• Support the solutions they deliver – Since RPA is often sold and managed in production by end-user groups, it is critical that the partner remediate automation issues quickly and completely. The partner must be well trained on how to either perform or instruct others how to perform the Production Manager role since deficiencies in this area is the number one reason why RPA initiatives fail. RPA Production Management as a managed service is a great opportunity to drive additional value from a deal and expand use within a client. Providing a managed service is a great way to stay close to the customer. We don’t want ring and run partners.

Compensate Them Well. Great partners are worth their weight in gold, so show them the gold when they earn it. And by gold, I don’t mean just giving them good margins on deals. I also mean passing them good opportunities they are particularly well-equipped to deliver upon, giving them on-going training at our expense, and remaining flexible to help them be competitive in every serious deal. Again, if you’ve recruited and enabled them properly, they are doing the heavy lifting so make sure every deal they consider is worthwhile.

Be Honest with Them. Regarding our offerings, we should serve as the sole source of truth for partners. Our partners are making representations about us to prospects and customers, so, it is crucial we give them the full and honest story about the breadth of our offering, any shortcomings that lie within, and a realistic understanding of the product roadmap. Most partners are willing to work with us around the landmines. They just need to know where they are.

Arbitrate, But Remain Impartial. It is inevitable that conflict will arise in the channel, be it with our direct sales force or competing partners. While we will not able to please everyone all the time, we should be prepared to act decisively while giving everyone a fair shake. To this end, we should do the following:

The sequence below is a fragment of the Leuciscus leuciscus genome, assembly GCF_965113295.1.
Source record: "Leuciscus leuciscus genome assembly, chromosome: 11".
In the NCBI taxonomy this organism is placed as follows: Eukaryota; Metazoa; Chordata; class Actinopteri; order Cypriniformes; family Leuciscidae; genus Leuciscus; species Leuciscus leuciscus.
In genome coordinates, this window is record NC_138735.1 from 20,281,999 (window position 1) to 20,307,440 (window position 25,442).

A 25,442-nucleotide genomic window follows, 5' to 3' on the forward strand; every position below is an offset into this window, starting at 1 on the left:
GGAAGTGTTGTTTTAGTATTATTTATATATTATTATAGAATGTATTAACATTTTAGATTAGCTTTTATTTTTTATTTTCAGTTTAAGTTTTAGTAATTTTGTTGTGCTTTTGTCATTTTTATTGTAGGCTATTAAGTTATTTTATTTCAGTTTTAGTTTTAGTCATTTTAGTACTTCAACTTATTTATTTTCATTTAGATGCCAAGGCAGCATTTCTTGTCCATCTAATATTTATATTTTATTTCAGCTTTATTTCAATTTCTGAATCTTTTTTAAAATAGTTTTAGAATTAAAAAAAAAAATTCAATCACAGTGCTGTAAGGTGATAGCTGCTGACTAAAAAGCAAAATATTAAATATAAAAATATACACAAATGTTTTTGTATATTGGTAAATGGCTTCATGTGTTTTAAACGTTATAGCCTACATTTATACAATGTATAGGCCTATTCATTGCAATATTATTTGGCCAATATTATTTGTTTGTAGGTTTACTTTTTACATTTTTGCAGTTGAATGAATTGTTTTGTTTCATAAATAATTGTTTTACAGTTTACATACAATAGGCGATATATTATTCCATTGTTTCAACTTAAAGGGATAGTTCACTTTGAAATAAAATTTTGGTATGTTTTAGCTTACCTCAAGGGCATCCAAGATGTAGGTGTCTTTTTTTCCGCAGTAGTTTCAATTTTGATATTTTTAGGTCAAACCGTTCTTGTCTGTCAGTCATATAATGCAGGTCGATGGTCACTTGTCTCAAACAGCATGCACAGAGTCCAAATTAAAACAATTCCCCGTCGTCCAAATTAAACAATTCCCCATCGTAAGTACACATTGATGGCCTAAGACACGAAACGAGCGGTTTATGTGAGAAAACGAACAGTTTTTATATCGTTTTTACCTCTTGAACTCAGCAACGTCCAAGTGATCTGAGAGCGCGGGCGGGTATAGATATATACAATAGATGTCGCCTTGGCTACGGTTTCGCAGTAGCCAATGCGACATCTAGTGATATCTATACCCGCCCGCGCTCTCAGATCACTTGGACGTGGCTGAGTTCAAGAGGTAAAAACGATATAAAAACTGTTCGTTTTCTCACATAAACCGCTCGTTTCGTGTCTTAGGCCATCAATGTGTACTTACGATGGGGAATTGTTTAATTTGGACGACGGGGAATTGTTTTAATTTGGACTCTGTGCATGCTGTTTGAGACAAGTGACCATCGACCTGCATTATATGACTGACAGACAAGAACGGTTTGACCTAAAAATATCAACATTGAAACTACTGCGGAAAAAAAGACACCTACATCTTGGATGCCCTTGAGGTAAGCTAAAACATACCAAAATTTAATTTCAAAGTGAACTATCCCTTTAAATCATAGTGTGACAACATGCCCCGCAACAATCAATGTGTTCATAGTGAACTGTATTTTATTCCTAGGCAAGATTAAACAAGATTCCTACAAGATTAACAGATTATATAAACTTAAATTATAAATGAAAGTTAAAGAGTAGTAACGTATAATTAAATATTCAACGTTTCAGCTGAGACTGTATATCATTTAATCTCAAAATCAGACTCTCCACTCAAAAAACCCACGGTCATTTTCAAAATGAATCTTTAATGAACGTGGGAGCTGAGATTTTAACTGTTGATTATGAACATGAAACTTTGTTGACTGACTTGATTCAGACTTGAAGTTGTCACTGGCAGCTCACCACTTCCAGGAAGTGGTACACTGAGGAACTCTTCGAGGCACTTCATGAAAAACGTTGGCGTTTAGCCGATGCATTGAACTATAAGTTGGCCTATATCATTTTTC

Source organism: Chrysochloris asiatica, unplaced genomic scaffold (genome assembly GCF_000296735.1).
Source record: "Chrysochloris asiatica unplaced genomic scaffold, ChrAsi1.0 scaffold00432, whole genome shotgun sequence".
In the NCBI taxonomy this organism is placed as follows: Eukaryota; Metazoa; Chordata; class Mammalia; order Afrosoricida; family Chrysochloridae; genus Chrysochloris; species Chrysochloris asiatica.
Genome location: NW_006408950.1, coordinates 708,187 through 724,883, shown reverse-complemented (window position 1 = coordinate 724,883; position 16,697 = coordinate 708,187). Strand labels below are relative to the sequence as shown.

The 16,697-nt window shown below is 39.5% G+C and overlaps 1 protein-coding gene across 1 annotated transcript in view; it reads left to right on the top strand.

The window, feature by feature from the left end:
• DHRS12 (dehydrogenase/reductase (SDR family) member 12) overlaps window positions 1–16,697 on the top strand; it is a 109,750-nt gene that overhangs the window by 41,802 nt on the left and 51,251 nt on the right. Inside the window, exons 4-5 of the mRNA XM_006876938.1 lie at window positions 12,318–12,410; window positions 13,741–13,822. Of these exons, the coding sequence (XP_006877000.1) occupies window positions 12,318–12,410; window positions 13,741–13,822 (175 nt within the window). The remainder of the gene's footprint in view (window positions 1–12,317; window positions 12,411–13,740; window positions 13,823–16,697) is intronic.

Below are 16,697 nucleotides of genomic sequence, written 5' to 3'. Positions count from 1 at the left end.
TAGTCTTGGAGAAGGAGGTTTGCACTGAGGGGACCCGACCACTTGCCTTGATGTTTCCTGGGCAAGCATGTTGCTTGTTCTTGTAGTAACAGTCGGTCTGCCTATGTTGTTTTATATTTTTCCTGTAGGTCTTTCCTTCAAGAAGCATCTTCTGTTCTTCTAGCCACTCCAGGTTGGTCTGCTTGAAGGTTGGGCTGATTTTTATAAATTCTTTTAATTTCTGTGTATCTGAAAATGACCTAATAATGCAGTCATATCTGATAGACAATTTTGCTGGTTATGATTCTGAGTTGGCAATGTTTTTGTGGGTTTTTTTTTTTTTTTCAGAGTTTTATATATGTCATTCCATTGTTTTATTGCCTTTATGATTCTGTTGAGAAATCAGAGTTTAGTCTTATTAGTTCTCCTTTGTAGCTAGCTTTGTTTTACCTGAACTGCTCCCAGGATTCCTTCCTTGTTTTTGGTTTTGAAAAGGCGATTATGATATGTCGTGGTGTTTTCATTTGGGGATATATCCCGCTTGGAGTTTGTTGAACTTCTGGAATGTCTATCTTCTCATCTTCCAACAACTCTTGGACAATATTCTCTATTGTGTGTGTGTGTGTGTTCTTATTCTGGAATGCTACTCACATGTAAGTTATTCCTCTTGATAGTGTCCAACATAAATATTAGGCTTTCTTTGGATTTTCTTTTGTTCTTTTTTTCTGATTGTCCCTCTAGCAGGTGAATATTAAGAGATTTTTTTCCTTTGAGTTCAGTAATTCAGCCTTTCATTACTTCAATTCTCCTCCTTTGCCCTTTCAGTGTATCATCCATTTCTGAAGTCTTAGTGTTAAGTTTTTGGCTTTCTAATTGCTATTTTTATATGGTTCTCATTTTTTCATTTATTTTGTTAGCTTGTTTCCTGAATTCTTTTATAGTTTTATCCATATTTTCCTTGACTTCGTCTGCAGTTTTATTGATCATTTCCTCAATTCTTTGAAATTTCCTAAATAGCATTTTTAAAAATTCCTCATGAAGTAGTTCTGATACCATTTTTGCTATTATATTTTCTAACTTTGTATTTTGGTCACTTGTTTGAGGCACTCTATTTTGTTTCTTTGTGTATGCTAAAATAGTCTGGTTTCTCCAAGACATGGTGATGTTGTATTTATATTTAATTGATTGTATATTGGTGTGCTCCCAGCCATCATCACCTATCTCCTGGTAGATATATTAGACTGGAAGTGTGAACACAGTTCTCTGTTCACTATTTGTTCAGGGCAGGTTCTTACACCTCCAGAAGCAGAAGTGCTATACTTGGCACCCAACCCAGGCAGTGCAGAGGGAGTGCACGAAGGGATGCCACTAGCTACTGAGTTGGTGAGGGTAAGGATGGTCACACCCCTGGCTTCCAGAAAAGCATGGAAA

• Make it clear how to register deals and commit to the registration rules.
  • Do not play favorites. Support each partner equally in a deal and only pick a side once someone has a clear advantage.
  • Split deals along areas of expertise where possible, but don’t invite too many chefs into the kitchen.

Communicate, Communicate, Communicate. Clear, substantive, and frequent communications are the key to keeping a partnership on track. These conversations are important because they allow you to informally address:

  • offering changes that better enable partners to sell, deliver, and support
  • address industry trends
  • quash rumors that can spread like wildfire among the ranks (remember, your partners talk to each other all the time and they’re often talking about you).

As you can see, I strongly believe an organization’s partner channel should reflect the vendor itself. Those partners should: pursue the kinds of opportunities where the vendor’s offerings fit best (be they revolve around industry or technological domains), implement solutions in a manner and method that are poised for success, and support the solution in ways that make the solution durable. Unfortunately, hypergrowth breeds the kind of hubris where even the rules of market gravity are questioned. That’s not good. And if that hubris spreads to our channel strategy, we’re going to end up with a lot of unhappy customers. If RPA and its cousins, intelligent automation and digital transformation, are to succeed in the long-term, software vendors need to send forth a network of partners who are happy warriors, up to the task, and know we’ve got their back. Unfortunately, in the RPA space, some of us have forgotten that precept—hence the current trough of disillusionment.

About KnowledgeLake:

KnowledgeLake provides content management solutions that help busy organizations intelligently automate their most important document processes. Since 1999, we've created award-winning, Microsoft-centric solutions that have helped thousands of companies around the world focus on their mission rather than their mission-critical documents.